4. GouRonin

    GouRonin Guest

    I just show up because I like to roll.
    :wavey:

    I have been showing up from everywhere from 2-3 times a week to 1 time a month for 2 years. I think I'm wearing him down. The other day I mentioned to him when he was telling another student how long I had been doing this, "Has it been that long? Wow! Maybe this year I'll hit yellow belt...I feel pretty lucky tonight!"

    He then proceeded to lump me up.

    For such a happy guy he really can be humourless at times...
     
  5. GouRonin

    GouRonin Guest

    Is there anyway to minimize healing time? Really, this is just silly, I was caught all over the place in armbars last night because I couldn't bend my elbow right. It's been a few weeks at least since the injury occured. I know that my continued use of it isn't making it better faster but this is %$#@ing me off.

    Any old Judo tricks you picked up in your travels?
     
  6. jeffbeish

    jeffbeish Blue Belt

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    A certain amount of competition has always been a part of Judo. In Japan, Okinawa and the like, there were plenty of dojos around so they would have enter-“club” contests we called kohaku shiai (red-white contest). It was really one dojo against the other and each side would line up according to rank. The lowest rank on each team would begin to contest and the winner would stay up and fight until defeated. Sooner or later there would be only one Judoka left standing. It was at times a bloody affair. Oh yeah, there was a full workout with randori before the shiai, so everyone would be sweating plenty.

    The idea was to exhaust everyone until they only had pure technique to use. When those concepts were lost on this country is a mystery. Before 1964, the first Olympic Judo, the USA was second in the world. A good many of the good competitors were Air Force people because Gen. LeMay made sure many of his airmen were training I at the Kodokan and when we would get together we would always be next below the Japanese on many of the shiai.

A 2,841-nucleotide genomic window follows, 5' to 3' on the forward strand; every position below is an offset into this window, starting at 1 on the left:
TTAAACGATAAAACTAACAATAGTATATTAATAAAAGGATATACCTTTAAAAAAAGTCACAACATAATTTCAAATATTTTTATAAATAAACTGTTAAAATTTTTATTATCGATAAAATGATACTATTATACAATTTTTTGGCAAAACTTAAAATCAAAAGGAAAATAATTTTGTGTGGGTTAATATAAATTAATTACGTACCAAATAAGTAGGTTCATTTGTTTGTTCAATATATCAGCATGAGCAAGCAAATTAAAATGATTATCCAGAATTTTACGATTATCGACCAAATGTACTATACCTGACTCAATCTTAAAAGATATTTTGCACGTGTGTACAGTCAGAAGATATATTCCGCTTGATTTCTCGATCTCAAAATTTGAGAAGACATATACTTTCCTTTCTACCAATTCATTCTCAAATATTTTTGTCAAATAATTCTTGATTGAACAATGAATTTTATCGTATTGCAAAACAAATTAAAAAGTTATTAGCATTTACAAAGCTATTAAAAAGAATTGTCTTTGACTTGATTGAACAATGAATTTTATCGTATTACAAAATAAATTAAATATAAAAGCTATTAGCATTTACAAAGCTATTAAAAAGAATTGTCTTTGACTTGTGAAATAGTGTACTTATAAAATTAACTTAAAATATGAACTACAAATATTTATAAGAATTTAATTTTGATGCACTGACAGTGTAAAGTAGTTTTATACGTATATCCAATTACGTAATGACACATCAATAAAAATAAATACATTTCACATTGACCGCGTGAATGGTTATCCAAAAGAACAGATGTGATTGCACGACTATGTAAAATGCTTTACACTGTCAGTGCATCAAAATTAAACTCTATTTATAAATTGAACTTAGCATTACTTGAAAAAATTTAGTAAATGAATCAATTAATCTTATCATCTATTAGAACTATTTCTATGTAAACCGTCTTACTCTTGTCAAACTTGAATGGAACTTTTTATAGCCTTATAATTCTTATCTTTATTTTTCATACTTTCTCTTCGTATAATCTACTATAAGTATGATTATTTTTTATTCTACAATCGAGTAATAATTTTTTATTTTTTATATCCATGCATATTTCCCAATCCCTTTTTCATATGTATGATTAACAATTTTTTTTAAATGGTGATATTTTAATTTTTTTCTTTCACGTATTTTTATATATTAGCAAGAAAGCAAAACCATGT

Another thing, we were required to learn kata back then. It is a mystery how many of my colleagues ever made it to shodan simply because IMO they couldn’t do the first two kata with any skill what so ever. They are not hard to learn and perform and are great learning tools. It would be hard for me to accept that karate people would practice their art without doing a lot of kata and that should be the same with Judo people. But, that may be why he USA does so poorly in international competition. After watching the 2001 Olympics Judo I saw more standing techniques than before and some few real good techniques, but it was still slop Judo no matter how you cut it. I do not believe what some have said, that even our old gang back in the 1950’s could not have done better. That is pure bovine excrement. Some of he Judoka I knew back then could tear off the head of most anyone around in Judo in those days. They were some very rough people and didn’t take kindly to loosing.

    Anyway, just some musing and thoughts from an old fart Judo guy.

    :asian: :)
     
  7. jeffbeish

    jeffbeish Blue Belt

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    Also, back in the 1950’s and 60’s some of us that learned and practiced in the Far East would return home and start up Judo clubs, build them to a decent number of members, and turn them over to an assistant. After I returned form Okinawa to Westover AFB, Mass. I joined in with some great SAC Judo players and worked out a lot with them. Since I was gone a lot, TDY, I would seek out Judo clubs at the AF bases and continued to work out. That way I had a lot of exposure to many Judo instructors and made a lot of friends along the way. Every base I went to had a fairly large Judo club, but that changed after I left the Air Force a few years later. No support from the brass.

    I would guess I worked out in about 100 Judo clubs both in the Far East and USA, then a couple in Germany. Many a friend along the way. Judo brings together people and helps make friends. It changed sometime in the late 1970’s, so now people probably don’t remember us. Not many friends still alive either.

    :asian: :shrug:
     
  8. GouRonin

    GouRonin Guest

    It's nice to have someone from the old old school tell us what it was like back in the day.
    :asian:
     
  9. jeffbeish

    jeffbeish Blue Belt

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    If anyone has questions please ask becasue it may bring back memories, maybe interesting memories of Judo I have thought about in years.
     
  10. GouRonin

    GouRonin Guest

    I posted the yellow curriculum. Is that similar to what you guys used to do?